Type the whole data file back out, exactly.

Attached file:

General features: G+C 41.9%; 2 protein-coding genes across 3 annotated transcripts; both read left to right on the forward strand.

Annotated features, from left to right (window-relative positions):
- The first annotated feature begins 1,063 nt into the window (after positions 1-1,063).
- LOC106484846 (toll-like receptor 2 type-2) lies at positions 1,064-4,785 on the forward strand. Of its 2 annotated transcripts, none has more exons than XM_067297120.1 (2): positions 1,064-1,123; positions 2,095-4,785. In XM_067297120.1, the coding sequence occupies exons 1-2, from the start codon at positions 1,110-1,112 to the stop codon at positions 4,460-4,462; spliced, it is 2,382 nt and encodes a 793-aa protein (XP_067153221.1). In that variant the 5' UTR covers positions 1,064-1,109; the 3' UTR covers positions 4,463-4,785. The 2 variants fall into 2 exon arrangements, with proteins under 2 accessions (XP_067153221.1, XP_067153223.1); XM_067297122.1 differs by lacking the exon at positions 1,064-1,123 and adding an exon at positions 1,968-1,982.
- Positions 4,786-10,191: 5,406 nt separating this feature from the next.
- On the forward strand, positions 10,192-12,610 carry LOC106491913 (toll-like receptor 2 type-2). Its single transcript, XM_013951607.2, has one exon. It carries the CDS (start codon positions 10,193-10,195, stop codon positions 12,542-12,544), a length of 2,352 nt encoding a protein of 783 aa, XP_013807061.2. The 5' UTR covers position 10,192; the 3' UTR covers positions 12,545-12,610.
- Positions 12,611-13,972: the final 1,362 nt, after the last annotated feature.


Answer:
General features: G+C 41.9%; 2 protein-coding genes across 3 annotated transcripts; both read left to right on the forward strand.

Annotated features, from left to right (window-relative positions):
- The first annotated feature begins 1,063 nt into the window (after positions 1-1,063).
- LOC106484846 (toll-like receptor 2 type-2) lies at positions 1,064-4,785 on the forward strand. Of its 2 annotated transcripts, none has more exons than XM_067297120.1 (2): positions 1,064-1,123; positions 2,095-4,785. In XM_067297120.1, the coding sequence occupies exons 1-2, from the start codon at positions 1,110-1,112 to the stop codon at positions 4,460-4,462; spliced, it is 2,382 nt and encodes a 793-aa protein (XP_067153221.1). In that variant the 5' UTR covers positions 1,064-1,109; the 3' UTR covers positions 4,463-4,785. The 2 variants fall into 2 exon arrangements, with proteins under 2 accessions (XP_067153221.1, XP_067153223.1); XM_067297122.1 differs by lacking the exon at positions 1,064-1,123 and adding an exon at positions 1,968-1,982.
- Positions 4,786-10,191: 5,406 nt separating this feature from the next.
- On the forward strand, positions 10,192-12,610 carry LOC106491913 (toll-like receptor 2 type-2). Its single transcript, XM_013951607.2, has one exon. It carries the CDS (start codon positions 10,193-10,195, stop codon positions 12,542-12,544), a length of 2,352 nt encoding a protein of 783 aa, XP_013807061.2. The 5' UTR covers position 10,192; the 3' UTR covers positions 12,545-12,610.
- Positions 12,611-13,972: the final 1,362 nt, after the last annotated feature.